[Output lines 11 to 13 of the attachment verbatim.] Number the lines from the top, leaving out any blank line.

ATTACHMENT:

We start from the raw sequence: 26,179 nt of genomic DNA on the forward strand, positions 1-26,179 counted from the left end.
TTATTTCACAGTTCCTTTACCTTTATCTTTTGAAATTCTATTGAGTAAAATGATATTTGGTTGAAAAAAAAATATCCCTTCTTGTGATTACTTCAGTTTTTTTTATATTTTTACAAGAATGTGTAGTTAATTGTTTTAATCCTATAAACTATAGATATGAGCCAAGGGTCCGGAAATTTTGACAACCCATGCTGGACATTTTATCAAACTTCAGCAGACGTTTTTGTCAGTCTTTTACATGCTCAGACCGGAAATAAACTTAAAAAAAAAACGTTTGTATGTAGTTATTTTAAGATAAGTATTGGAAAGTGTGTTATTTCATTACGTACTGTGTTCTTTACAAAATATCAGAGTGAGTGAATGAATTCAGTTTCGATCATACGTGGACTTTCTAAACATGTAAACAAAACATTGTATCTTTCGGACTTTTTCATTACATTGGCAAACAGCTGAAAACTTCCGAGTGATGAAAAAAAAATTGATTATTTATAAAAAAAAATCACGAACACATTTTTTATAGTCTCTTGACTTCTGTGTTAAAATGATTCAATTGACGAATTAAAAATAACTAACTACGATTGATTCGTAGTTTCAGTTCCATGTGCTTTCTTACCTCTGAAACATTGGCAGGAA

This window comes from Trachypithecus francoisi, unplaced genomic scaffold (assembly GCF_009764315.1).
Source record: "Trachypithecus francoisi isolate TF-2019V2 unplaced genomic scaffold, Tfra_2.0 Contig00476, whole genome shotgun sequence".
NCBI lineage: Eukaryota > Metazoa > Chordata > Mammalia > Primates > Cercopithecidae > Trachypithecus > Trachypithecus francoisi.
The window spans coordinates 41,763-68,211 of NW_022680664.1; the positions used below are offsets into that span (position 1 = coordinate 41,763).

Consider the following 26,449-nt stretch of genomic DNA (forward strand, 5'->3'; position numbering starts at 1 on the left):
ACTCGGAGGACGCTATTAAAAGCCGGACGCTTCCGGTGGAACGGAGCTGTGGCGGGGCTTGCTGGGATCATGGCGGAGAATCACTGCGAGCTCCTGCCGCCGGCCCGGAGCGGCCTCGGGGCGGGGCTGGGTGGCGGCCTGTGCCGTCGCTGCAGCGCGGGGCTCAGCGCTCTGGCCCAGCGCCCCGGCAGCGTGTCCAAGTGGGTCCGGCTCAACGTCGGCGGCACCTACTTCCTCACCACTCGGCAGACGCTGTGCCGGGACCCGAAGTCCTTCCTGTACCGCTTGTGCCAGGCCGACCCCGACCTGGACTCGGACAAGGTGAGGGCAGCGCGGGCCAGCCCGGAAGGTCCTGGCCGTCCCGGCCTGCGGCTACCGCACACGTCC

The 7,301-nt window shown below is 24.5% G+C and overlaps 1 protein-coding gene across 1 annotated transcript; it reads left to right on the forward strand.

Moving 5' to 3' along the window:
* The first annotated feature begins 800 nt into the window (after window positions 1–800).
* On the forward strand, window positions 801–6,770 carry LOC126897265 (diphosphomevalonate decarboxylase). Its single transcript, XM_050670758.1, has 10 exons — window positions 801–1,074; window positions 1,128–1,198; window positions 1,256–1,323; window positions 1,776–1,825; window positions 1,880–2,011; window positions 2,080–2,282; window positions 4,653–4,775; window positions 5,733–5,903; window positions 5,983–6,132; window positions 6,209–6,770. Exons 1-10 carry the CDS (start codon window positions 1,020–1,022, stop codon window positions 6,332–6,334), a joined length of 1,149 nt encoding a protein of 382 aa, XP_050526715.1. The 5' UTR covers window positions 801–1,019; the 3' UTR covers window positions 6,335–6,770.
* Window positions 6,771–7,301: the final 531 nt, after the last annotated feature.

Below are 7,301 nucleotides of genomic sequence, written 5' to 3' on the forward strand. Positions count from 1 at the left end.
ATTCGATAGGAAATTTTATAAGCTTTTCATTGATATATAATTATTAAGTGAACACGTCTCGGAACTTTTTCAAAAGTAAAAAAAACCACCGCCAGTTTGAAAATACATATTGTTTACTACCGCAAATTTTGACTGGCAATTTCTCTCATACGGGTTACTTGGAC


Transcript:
* The first annotated feature begins 800 nt into the window (after window positions 1–800).
* On the forward strand, window positions 801–6,770 carry LOC126897265 (diphosphomevalonate decarboxylase). Its single transcript, XM_050670758.1, has 10 exons — window positions 801–1,074; window positions 1,128–1,198; window positions 1,256–1,323; window positions 1,776–1,825; window positions 1,880–2,011; window positions 2,080–2,282; window positions 4,653–4,775; window positions 5,733–5,903; window positions 5,983–6,132; window positions 6,209–6,770. Exons 1-10 carry the CDS (start codon window positions 1,020–1,022, stop codon window positions 6,332–6,334), a joined length of 1,149 nt encoding a protein of 382 aa, XP_050526715.1. The 5' UTR covers window positions 801–1,019; the 3' UTR covers window positions 6,335–6,770.
* Window positions 6,771–7,301: the final 531 nt, after the last annotated feature.